I don't like math much either but get out your calculator and let's look at a hypothetical case.
In case you were wondering, a machine called a metabolic gas analyzer that calculates how much oxygen a person consumes while exercising measured the percentages of fat. Don't expect to see this gadget any time soon on your favorite home shopping network. It's only available at exercise laboratories in large universities or research facilities.
Determining exercise intensity.
How exactly does one determine the intensity of an exercise? I won't get into the technical definition (40 - 50 % of your maximum heart rate etc.) but would like to give you a practical way to determine whether an exercise is low, moderate or high intensity. This method is called the "ratings of perceived exertion" or RPE. You rate the intensity of the exercise according to how it feels or how you perceive it to be.
Low intensity exercise feels very comfortable. You are breathing easily, you can carry on a conversation, and you feel like you could go on for hours. Walking at a leisurely pace would be a good example.
Moderate intensity would feel like you are breathing a little faster, you can still carry on a conversation but you are huffing and puffing a bit. An example would be brisk walking.
During high intensity exercise, you can feel your heart thumping, you are breathing hard and you can talk but only in very short sentences. Running, an advanced aerobics class, or a singles tennis match would be a good example.
Super-high intensity would be hardly being able to talk and gasping for air. The 100-meter dash would be an example. At this level, the body is burning almost all it's calories from carbohydrates.
Another important fact to remember about exercise intensity is that it depends on the fitness level of the individual. A very unfit individual may perceive brisk walking to be a high intensity exercise while an extremely fit individual may find the same activity to be very low in intensity.
Each intensity level has its advantages and disadvantages. Low intensity exercise is perfect for unfit people and obese individuals. The advantage is that low intensity exercise is something they can do without injuring themselves and putting too much of a strain on their cardiovascular system.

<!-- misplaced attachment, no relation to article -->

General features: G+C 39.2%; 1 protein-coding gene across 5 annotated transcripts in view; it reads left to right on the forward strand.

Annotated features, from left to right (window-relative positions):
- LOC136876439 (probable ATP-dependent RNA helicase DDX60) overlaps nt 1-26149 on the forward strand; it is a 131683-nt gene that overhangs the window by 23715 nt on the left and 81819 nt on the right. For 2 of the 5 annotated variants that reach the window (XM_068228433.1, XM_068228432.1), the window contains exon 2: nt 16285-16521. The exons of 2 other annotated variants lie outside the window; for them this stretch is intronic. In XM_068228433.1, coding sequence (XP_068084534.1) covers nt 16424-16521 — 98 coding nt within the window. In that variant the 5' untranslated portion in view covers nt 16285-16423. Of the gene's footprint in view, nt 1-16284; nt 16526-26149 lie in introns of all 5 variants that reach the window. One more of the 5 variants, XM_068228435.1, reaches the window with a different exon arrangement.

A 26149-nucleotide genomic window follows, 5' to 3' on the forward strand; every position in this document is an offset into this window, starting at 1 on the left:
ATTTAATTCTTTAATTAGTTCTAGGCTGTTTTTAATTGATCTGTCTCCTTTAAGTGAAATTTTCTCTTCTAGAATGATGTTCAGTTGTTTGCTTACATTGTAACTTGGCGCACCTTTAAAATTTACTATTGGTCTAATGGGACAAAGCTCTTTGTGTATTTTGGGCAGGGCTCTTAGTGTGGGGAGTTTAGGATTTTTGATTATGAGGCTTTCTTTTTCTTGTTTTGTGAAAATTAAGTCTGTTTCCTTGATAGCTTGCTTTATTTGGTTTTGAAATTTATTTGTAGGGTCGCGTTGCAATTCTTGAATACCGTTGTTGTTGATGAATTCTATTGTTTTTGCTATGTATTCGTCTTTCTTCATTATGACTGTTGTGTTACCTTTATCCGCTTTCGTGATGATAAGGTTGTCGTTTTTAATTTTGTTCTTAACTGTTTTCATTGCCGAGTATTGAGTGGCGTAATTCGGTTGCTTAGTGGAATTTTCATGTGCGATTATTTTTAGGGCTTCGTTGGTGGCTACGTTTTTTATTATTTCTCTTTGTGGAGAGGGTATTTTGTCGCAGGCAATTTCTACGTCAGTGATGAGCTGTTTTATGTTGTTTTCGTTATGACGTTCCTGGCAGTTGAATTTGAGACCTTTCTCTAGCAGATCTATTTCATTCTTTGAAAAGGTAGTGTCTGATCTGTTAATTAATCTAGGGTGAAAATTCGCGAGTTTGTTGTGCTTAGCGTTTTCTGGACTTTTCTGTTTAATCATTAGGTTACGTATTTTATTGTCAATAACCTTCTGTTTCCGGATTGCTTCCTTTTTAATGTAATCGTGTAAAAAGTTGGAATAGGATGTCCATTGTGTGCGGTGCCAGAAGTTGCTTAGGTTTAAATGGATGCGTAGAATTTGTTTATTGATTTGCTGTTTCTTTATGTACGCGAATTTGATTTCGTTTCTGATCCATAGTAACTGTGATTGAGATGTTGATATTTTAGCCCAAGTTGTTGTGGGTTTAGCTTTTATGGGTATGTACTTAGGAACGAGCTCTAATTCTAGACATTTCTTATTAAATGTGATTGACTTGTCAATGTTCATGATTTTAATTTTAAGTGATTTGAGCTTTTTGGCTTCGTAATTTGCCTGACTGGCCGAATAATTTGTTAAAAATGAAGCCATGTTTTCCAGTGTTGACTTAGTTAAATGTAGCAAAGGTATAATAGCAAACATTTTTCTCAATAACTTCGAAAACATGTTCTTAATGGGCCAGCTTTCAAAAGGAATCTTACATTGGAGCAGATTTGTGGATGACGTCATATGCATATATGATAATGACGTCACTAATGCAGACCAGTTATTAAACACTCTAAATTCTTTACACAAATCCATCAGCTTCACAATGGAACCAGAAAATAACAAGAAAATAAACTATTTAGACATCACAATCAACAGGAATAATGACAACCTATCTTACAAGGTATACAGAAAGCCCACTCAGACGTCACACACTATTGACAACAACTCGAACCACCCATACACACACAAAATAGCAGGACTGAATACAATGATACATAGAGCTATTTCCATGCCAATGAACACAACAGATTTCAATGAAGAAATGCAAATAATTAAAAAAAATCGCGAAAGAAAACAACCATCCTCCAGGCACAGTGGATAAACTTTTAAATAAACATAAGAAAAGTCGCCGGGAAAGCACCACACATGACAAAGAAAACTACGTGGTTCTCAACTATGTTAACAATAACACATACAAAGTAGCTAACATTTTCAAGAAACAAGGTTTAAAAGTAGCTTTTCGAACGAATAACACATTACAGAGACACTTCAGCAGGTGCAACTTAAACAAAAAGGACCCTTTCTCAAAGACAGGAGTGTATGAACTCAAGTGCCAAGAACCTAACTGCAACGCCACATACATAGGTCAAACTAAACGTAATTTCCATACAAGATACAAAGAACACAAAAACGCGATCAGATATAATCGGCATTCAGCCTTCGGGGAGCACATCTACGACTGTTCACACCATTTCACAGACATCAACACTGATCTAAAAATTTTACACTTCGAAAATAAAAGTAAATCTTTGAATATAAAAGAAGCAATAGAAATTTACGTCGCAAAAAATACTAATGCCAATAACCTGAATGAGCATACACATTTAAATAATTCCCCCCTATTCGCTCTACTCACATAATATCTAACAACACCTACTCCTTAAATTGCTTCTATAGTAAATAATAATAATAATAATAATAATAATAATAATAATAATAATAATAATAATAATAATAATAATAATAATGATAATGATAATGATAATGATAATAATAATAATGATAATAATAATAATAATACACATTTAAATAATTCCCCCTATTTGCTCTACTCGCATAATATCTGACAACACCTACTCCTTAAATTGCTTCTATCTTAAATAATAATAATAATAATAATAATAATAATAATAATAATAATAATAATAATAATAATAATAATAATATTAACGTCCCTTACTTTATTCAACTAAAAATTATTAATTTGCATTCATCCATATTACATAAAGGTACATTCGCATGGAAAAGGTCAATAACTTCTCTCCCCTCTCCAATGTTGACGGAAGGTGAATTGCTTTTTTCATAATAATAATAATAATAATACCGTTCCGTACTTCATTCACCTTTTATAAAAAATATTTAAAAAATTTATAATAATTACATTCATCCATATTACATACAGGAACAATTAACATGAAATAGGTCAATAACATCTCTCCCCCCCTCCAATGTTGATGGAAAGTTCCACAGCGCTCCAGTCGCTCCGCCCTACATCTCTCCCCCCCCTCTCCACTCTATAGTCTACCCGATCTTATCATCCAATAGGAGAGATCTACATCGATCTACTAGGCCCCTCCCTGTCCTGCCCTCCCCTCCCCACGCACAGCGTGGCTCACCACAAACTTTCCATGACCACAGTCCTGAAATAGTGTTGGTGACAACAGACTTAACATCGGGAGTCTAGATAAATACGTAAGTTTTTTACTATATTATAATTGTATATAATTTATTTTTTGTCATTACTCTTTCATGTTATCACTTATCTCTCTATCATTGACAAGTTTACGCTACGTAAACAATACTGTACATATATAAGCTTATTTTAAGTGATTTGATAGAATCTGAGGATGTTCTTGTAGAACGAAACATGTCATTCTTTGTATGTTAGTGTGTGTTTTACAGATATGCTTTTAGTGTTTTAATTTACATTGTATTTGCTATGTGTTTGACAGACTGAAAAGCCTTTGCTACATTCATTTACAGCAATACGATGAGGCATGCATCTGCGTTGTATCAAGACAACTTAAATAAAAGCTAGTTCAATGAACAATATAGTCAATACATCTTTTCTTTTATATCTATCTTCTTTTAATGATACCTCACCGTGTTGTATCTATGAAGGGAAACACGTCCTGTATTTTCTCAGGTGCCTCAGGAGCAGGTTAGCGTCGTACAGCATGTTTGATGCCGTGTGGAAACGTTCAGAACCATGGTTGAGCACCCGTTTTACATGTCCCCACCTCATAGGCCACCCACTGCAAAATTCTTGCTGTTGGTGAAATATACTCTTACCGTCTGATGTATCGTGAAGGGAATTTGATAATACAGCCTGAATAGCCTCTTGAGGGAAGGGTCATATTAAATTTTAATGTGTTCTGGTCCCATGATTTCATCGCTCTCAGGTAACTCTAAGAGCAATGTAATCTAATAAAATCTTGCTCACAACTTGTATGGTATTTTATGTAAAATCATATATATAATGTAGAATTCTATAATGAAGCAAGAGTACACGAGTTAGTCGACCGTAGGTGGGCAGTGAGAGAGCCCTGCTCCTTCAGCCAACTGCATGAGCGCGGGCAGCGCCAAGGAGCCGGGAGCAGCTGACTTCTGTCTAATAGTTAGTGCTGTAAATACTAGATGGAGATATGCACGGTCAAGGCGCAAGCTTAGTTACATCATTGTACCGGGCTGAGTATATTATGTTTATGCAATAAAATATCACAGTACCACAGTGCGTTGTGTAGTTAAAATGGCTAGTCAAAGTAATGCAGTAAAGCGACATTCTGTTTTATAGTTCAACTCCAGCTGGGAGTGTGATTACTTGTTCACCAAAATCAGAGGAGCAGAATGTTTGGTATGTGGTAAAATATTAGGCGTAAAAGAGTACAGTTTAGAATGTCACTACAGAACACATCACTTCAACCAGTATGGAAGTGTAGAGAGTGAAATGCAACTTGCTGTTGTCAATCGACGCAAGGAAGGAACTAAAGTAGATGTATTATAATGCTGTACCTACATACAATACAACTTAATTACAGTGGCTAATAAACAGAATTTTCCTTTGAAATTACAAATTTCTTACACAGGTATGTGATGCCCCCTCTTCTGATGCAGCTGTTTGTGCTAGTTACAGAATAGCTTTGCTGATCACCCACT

Also, it has been found that low intensity exercise is beneficial for those with Syndrome X, a cluster of risk factors that include insulin resistance, low HDL cholesterol (the "good" cholesterol), mild hypertension and elevated triglycerides (a type of fat found in the blood).
The disadvantage is that to burn a significant amount of calories, you have to do it for a much longer period than moderate or high intensity exercise.
If you are a fit individual, you have the advantage of choosing time-efficient moderate or high intensity exercises. You can challenge yourself to work out as long as possible at as high an intensity as possible to maximize calorie burning. This is assuming, of course, that you enjoy high intensity workouts (some people don't, no matter how fit they are) and that by doing so you will not ruin your knee, shoulders, and back joints! Your heart and lungs may be fit enough to run kilometers everyday but your knees may not. Compromise and choose exercises that challenge your fitness level but are still safe for the rest of your body.
Super-high intensity training is usually only done by elite athletes training for specific sports.
Total calories more important than fat calories.
Most experts feel that it is not important what percentage of the calories burned come from fat or from carbohydrates. What is important is how many calories are burned for any given activity and whether you enjoy that activity or not. Don't get obsessed about how much fat you are burning. Just pick the exercises you enjoy at the intensity you are comfortable with and "just do it".